Love story, satisfyingly detailed political drama, documentary, all elements of the film are satisfied and none dominate. It's beautifully shot also, with some great locations in Europe serving the period detail.

In case you're worried about that fabled 'liberal bias', the film is a model for attempting to represent the real complexity of the 'balanced truth', showing, in both drama and documentary, both idealism and the inevitable disillusionment with it. There is absolutely no sense of that all-too-common 'take home message' here. The documentary elements in particular show more balance than many 'true' documentaries, and do so with great humour and warmth. It gradually becomes very clear Beatty didn't want to heavily edit these to 'bury' contradictory accounts, but instead pay patient tribute to the memories of those surviving members of the original events.

Although, as mentioned in the review above, Reed wrote the undeniably biased 'Ten Days That Shook The World', the drama of this film goes well beyond the idealism of that work, and is admirable in showing at length his colleagues' disillusionment, even when it risks exposing Reed's naivity.

I should finally advise that this film is actually split over two Blu-ray discs (BD-25's) here, so you have to insert the second disc to continue the film.
If you have a computer with a Blu-ray drive, though, it's relatively easy to copy and rename the largest MPEG-2 '.m2ts' files from each disc to hard disk (with programs like 'AnyDVDHD') and join them together.

The Fountain [Blu-ray]
The Fountain [Blu-ray]
Dvd ~ Hugh Jackman
Price: £7.00

0 of 4 people found the following review helpful
3.0 out of 5 stars In all good faith...sorry, I can't recommend!, 26 Dec 2008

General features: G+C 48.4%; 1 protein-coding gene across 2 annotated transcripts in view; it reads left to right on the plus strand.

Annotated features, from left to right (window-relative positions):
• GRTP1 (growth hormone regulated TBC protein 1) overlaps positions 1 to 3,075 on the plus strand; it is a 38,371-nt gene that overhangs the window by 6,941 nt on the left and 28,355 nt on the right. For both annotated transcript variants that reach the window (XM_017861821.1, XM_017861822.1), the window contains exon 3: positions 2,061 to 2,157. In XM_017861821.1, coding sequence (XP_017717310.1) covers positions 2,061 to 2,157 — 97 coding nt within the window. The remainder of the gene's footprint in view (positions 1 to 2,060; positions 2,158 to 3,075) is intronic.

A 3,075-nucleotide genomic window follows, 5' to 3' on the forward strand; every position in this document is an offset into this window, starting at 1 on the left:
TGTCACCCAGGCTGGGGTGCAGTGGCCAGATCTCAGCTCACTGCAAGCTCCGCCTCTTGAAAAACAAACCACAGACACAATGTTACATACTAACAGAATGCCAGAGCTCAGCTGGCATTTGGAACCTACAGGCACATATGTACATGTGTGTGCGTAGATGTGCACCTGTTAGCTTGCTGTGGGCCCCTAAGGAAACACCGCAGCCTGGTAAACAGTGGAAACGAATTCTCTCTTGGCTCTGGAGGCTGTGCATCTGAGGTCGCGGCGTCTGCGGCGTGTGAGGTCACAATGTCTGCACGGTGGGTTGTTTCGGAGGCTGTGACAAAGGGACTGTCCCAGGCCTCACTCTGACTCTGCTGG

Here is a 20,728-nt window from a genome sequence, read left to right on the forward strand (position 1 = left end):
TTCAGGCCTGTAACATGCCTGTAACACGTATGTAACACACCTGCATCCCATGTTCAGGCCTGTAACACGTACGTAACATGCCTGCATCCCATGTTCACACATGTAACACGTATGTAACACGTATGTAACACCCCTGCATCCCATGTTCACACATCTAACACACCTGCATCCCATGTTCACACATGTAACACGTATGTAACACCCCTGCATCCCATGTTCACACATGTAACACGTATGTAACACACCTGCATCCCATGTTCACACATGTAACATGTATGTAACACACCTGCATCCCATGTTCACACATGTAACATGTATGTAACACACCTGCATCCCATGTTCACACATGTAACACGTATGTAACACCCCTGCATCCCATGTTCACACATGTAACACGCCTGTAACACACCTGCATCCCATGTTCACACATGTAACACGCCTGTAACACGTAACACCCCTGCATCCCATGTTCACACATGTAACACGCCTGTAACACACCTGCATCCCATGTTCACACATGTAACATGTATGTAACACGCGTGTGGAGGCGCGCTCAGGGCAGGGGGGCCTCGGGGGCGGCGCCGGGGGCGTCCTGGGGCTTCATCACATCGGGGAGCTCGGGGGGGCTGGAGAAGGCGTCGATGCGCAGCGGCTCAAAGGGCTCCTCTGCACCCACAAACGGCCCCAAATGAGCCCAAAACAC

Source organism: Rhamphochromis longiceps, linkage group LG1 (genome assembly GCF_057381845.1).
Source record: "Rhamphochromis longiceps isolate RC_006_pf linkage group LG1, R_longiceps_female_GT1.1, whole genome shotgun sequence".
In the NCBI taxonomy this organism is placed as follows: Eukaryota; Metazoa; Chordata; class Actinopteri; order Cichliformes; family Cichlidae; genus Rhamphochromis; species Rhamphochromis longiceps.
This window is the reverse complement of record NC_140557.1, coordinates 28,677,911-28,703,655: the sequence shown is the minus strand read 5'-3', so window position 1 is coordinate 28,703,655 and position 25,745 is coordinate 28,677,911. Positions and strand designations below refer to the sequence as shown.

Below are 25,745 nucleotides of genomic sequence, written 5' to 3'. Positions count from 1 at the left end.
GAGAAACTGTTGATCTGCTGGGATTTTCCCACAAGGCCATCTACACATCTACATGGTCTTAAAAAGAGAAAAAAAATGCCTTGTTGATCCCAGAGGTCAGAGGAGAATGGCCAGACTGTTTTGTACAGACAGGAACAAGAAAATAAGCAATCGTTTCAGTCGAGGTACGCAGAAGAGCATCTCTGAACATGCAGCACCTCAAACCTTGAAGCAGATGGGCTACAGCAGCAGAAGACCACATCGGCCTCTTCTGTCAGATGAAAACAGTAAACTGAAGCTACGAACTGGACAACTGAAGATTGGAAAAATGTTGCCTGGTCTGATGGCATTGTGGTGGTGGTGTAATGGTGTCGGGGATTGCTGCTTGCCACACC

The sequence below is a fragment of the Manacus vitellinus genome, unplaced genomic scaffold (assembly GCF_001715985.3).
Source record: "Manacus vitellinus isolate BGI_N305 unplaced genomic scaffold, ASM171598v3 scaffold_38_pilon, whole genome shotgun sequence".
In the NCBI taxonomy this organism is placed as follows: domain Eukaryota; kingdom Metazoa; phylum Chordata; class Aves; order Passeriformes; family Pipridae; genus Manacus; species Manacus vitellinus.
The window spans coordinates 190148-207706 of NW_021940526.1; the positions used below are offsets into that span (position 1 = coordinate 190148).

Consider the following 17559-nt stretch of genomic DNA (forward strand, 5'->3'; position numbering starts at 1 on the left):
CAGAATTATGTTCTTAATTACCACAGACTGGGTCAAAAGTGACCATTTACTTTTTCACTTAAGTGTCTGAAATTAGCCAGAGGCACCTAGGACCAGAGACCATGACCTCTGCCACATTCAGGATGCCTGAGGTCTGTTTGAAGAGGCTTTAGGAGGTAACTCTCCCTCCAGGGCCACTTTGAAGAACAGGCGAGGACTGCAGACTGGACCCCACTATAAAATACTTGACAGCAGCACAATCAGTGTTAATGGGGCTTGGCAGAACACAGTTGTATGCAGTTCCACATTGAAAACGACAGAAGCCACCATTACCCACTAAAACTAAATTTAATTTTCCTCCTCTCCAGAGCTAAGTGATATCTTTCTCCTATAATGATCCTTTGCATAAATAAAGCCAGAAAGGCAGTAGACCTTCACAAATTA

This review is from: The Fountain [Blu-ray] (Blu-ray)
I have to generally agree with James' comprehensive review here. I know this film means a lot to people, but I would strongly recommend renting this first.

As much of this has been said, I won't bore with repetition, except to say why the C16 scenes and the ending were the points where it went wrong for me also. Fantastical sequences are notoriously difficult to get right, because here there is a greater need for discipline if they are to remain meaningful, even on an intuitive level. I'm sorry to say that any meaning was lost for me at the aforementioned points, and so the film failed ultimately because of that.

I've written this review purely because, like James, I wouldn't want those coming to this from the 'anything by the director of 'Pi' and 'Requiem for a dream'' angle to waste their money, least of all for the pervasive 'it'll look great on Blu-ray!(tm)'.

I'd say finally this is not a case of 'not liking something different' either, since the director's successive films mentioned above were admirably different from each other. I also hope for more challenging (but consistent) films from this director in the future.

EDIT: I look forward to watching 'The Wrestler' soon!